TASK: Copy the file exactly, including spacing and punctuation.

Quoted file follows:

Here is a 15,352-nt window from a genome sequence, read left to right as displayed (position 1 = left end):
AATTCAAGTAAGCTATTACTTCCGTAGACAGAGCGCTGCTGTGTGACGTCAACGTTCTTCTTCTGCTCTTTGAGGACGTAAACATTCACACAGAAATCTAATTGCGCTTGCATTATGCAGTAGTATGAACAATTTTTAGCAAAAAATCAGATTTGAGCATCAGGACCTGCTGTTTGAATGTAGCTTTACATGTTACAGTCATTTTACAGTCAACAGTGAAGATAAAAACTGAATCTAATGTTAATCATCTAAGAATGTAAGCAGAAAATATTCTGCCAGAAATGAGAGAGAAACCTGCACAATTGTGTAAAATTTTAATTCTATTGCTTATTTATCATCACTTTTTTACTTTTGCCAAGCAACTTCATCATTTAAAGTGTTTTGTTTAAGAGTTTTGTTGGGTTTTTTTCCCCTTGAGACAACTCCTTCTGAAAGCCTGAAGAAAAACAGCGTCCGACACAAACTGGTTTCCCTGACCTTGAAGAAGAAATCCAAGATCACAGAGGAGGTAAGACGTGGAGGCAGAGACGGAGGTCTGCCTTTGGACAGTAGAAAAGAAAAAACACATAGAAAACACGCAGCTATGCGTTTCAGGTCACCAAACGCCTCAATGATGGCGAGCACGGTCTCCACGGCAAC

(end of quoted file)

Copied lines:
Here is a 15,352-nt window from a genome sequence, read left to right as displayed (position 1 = left end):
AATTCAAGTAAGCTATTACTTCCGTAGACAGAGCGCTGCTGTGTGACGTCAACGTTCTTCTTCTGCTCTTTGAGGACGTAAACATTCACACAGAAATCTAATTGCGCTTGCATTATGCAGTAGTATGAACAATTTTTAGCAAAAAATCAGATTTGAGCATCAGGACCTGCTGTTTGAATGTAGCTTTACATGTTACAGTCATTTTACAGTCAACAGTGAAGATAAAAACTGAATCTAATGTTAATCATCTAAGAATGTAAGCAGAAAATATTCTGCCAGAAATGAGAGAGAAACCTGCACAATTGTGTAAAATTTTAATTCTATTGCTTATTTATCATCACTTTTTTACTTTTGCCAAGCAACTTCATCATTTAAAGTGTTTTGTTTAAGAGTTTTGTTGGGTTTTTTTCCCCTTGAGACAACTCCTTCTGAAAGCCTGAAGAAAAACAGCGTCCGACACAAACTGGTTTCCCTGACCTTGAAGAAGAAATCCAAGATCACAGAGGAGGTAAGACGTGGAGGCAGAGACGGAGGTCTGCCTTTGGACAGTAGAAAAGAAAAAACACATAGAAAACACGCAGCTATGCGTTTCAGGTCACCAAACGCCTCAATGATGGCGAGCACGGTCTCCACGGCAAC